Shining city on the hill is flickering
Re “GOP leaders repudiate Trump, finally” (Editorials, Dec. 9): As our nation tries to weather the anger and desperation rising from the dark side of humanity, I wonder where we can still find Ronald Reagan’s “shining city upon a hill whose beacon light guides freedom-loving people everywhere.”
There are far too many people who want to lead our nation by excluding refugees who are fleeing from death and starvation. They stereotype and scrutinize American citizens because they worship the Muslim faith, and they call for massive military warfare in foreign lands, where far more innocent people will die than will our intended targets.
People who were inspired by Reagan’s words must speak against such purveyors of fear.
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Dan Fong, Rancho Cordova
Trump reflects deep racist strain
For years, Democrats have been saying that Republican voting behavior is driven by coded racism and fascism.
I always thought that was a wildly exaggerated and mean-spirited claim. So it’s a rude awakening to see an openly racist-fascist Republican candidate who has inspired hate crimes earning wild applause and leading in polls.
If you listen to why people find him refreshing, it’s because he “cuts through political correctness and talks about issues no one else will talk about.”
That appears to be code for: “I feel liberated because I don’t have to express my racism and fascism in code anymore.”
Christopher Smith, Citrus Heights
Intolerance is deep-seated
Religious intolerance is not new to America. The state of Rhode Island was founded for the practice of religious tolerance by Roger Williams as he fled the intolerant Puritans.
Papists were generally not wanted in Colonial America until finally finding refuge in early Maryland. The Jews have a history of religious discrimination.
Fortunately, the Founding Fathers, scholars of history, knowledgeable of the effects of religious intolerance and how it caused wars, persecutions and mayhem in the history of European countries, included the freedom of religious worship and the absence of any religious test for becoming president in the U.S. Constitution.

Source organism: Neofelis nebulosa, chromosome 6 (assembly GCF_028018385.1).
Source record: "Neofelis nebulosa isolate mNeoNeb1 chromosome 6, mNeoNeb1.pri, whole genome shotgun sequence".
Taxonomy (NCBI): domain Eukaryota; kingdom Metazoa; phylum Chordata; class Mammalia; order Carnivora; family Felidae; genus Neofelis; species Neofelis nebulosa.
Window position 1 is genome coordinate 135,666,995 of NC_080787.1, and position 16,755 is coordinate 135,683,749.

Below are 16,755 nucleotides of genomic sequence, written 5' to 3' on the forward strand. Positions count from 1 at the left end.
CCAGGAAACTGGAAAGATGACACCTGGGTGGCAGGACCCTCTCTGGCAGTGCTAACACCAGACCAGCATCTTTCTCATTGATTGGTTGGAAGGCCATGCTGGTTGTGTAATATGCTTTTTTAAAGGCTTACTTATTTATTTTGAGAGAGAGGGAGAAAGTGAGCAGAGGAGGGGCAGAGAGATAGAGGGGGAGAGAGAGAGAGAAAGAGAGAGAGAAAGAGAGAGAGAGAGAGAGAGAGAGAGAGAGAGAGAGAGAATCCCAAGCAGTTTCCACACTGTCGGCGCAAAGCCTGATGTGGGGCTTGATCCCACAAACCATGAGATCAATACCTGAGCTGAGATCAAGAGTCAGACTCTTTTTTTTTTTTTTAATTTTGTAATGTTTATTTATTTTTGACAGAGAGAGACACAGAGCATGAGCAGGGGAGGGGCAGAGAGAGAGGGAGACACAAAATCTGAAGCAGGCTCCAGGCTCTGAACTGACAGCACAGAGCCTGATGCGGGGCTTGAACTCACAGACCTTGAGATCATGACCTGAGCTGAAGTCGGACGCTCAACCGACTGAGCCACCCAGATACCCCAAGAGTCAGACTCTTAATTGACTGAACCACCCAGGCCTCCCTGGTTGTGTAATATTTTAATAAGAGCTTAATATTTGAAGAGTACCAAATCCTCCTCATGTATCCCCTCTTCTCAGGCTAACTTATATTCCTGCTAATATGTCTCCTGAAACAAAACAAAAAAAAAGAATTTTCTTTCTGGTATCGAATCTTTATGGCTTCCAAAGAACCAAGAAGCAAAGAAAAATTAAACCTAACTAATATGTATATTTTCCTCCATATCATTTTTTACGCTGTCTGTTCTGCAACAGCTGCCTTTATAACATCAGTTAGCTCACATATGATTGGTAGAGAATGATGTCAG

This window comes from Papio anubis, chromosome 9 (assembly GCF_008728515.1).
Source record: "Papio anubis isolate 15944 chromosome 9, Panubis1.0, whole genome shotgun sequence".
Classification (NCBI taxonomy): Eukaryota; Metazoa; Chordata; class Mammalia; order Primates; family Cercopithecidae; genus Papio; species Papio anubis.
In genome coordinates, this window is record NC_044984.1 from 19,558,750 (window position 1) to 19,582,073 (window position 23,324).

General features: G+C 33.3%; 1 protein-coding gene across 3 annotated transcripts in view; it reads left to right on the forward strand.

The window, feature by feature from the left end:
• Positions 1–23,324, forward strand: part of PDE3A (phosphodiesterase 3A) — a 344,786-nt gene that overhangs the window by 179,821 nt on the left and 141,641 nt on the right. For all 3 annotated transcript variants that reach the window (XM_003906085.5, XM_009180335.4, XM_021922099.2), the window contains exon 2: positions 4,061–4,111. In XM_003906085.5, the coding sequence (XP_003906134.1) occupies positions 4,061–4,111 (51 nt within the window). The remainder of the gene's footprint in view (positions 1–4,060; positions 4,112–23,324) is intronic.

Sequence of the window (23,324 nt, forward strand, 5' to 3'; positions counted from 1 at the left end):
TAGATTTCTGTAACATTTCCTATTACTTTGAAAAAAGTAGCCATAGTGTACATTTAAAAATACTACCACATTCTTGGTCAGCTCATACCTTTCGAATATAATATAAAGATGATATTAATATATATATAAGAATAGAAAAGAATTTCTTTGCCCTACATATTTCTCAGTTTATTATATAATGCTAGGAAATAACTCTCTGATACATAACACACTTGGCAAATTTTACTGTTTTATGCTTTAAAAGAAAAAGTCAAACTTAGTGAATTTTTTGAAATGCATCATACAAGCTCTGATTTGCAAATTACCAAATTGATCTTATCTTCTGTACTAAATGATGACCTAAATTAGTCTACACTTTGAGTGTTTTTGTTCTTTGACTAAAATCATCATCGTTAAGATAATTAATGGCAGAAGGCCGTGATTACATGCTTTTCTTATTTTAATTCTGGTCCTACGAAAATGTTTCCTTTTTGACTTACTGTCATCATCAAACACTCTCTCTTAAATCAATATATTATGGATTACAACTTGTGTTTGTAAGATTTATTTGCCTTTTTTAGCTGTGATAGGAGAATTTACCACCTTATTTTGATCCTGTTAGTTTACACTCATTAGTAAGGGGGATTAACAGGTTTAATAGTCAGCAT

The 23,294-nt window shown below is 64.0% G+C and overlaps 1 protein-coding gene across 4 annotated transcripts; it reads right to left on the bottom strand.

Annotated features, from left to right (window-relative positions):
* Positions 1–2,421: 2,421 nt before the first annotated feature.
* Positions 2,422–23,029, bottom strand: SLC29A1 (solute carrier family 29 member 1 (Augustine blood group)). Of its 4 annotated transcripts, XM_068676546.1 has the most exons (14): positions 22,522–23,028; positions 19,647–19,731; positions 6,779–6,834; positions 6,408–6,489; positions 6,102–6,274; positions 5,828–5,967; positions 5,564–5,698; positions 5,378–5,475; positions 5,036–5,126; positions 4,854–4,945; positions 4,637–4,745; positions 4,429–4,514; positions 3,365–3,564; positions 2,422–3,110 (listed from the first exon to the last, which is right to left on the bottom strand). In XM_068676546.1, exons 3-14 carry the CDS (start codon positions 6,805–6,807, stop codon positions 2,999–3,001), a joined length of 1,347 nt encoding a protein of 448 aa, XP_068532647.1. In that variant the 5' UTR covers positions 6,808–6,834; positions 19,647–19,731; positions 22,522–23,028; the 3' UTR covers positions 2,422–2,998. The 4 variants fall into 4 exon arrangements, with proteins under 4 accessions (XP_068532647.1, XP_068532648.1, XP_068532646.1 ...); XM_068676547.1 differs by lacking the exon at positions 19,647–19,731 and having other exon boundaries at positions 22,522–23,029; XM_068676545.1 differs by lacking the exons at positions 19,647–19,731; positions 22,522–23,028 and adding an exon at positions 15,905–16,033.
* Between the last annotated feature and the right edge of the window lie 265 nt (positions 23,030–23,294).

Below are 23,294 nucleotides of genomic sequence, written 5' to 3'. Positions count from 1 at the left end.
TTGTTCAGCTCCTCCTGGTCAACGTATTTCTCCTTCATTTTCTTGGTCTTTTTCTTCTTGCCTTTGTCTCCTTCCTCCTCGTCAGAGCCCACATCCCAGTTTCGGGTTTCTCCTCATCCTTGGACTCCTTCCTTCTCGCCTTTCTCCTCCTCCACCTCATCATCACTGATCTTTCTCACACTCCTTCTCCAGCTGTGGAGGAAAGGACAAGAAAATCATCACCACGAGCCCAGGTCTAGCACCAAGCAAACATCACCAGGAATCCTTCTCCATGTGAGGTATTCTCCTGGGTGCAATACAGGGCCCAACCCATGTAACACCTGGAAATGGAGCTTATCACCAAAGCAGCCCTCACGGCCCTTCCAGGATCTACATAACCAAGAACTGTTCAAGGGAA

The proof is in the pudding. Demagogues playing the religious card have come and gone in America, unable to create any long-lasting countrywide divisiveness. While other countries in the world and their divisive bloody religious wars have gone on for centuries.
Anthony R. Folcarelli, Roseville
Trump plays into jihadists’ hand
Imagine the satisfaction of jihadists worldwide who are watching the rise of Donald Trump.
Not only has he succumbed completely to their tactics by stoking the fear they instill, but he has advanced their goal by exhorting us to abandon our principles and all that makes the home of the brave great.
As despicable as is his sacrifice on the altar of ambition, it pales in comparison to the fact that this would-be commander in chief gives aid and comfort to the enemy in his every public statement.
They want us to be afraid. He says we must be. They want us to believe their war is about religion and not a criminal conspiracy. He defines the fight as them against us, ignorant that they are killing Muslims.
They claim Muslims must choose their way and reject ours. He eliminates the choice by rejecting all Muslims in the name of America.
He may be their unwitting recruitment tool.
Nancy Luque, Carmichael
Too many Muslims remain silent
Donald Trump’s call to halt Muslim immigration, until more is known, is a logical one. Their scriptures condone deceit to the end of expanding the Muslim caliphate throughout the world.
Until I start reading about Muslims in the U.S. reporting on suspected subversive activity of their families, friends and neighbors, I won’t trust them. Should they claim fear of retaliation, remind them that they can report anonymously.
Their silence speaks louder than their claims of peace in the name of Allah.
Diana Zapalski, Gridley
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